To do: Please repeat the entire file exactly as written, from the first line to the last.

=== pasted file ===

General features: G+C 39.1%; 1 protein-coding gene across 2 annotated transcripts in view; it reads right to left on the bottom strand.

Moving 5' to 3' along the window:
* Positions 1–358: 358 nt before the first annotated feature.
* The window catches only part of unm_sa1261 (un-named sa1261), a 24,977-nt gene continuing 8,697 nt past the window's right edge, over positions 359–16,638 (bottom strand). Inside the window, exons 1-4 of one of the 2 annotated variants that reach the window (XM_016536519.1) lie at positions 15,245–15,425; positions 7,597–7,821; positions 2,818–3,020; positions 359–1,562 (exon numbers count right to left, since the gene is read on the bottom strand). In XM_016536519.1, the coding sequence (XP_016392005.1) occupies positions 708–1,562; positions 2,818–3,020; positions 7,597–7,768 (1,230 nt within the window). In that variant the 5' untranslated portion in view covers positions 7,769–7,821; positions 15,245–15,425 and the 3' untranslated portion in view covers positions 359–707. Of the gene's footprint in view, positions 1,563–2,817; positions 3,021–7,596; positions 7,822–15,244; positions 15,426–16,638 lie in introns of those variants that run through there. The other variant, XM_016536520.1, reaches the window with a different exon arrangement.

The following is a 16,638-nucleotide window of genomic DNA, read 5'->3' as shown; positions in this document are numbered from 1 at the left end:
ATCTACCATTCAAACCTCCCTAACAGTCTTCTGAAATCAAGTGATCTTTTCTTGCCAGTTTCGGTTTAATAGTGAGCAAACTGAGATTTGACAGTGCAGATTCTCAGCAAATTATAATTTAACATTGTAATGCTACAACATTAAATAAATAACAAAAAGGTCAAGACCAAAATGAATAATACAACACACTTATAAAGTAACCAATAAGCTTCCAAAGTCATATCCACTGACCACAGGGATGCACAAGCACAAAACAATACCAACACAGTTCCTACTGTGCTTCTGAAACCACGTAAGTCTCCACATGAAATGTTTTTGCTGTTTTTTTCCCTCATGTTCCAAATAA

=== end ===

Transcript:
General features: G+C 39.1%; 1 protein-coding gene across 2 annotated transcripts in view; it reads right to left on the bottom strand.

Moving 5' to 3' along the window:
* Positions 1–358: 358 nt before the first annotated feature.
* The window catches only part of unm_sa1261 (un-named sa1261), a 24,977-nt gene continuing 8,697 nt past the window's right edge, over positions 359–16,638 (bottom strand). Inside the window, exons 1-4 of one of the 2 annotated variants that reach the window (XM_016536519.1) lie at positions 15,245–15,425; positions 7,597–7,821; positions 2,818–3,020; positions 359–1,562 (exon numbers count right to left, since the gene is read on the bottom strand). In XM_016536519.1, the coding sequence (XP_016392005.1) occupies positions 708–1,562; positions 2,818–3,020; positions 7,597–7,768 (1,230 nt within the window). In that variant the 5' untranslated portion in view covers positions 7,769–7,821; positions 15,245–15,425 and the 3' untranslated portion in view covers positions 359–707. Of the gene's footprint in view, positions 1,563–2,817; positions 3,021–7,596; positions 7,822–15,244; positions 15,426–16,638 lie in introns of those variants that run through there. The other variant, XM_016536520.1, reaches the window with a different exon arrangement.

The following is a 16,638-nucleotide window of genomic DNA, read 5'->3' as shown; positions in this document are numbered from 1 at the left end:
ATCTACCATTCAAACCTCCCTAACAGTCTTCTGAAATCAAGTGATCTTTTCTTGCCAGTTTCGGTTTAATAGTGAGCAAACTGAGATTTGACAGTGCAGATTCTCAGCAAATTATAATTTAACATTGTAATGCTACAACATTAAATAAATAACAAAAAGGTCAAGACCAAAATGAATAATACAACACACTTATAAAGTAACCAATAAGCTTCCAAAGTCATATCCACTGACCACAGGGATGCACAAGCACAAAACAATACCAACACAGTTCCTACTGTGCTTCTGAAACCACGTAAGTCTCCACATGAAATGTTTTTGCTGTTTTTTTCCCTCATGTTCCAAATAA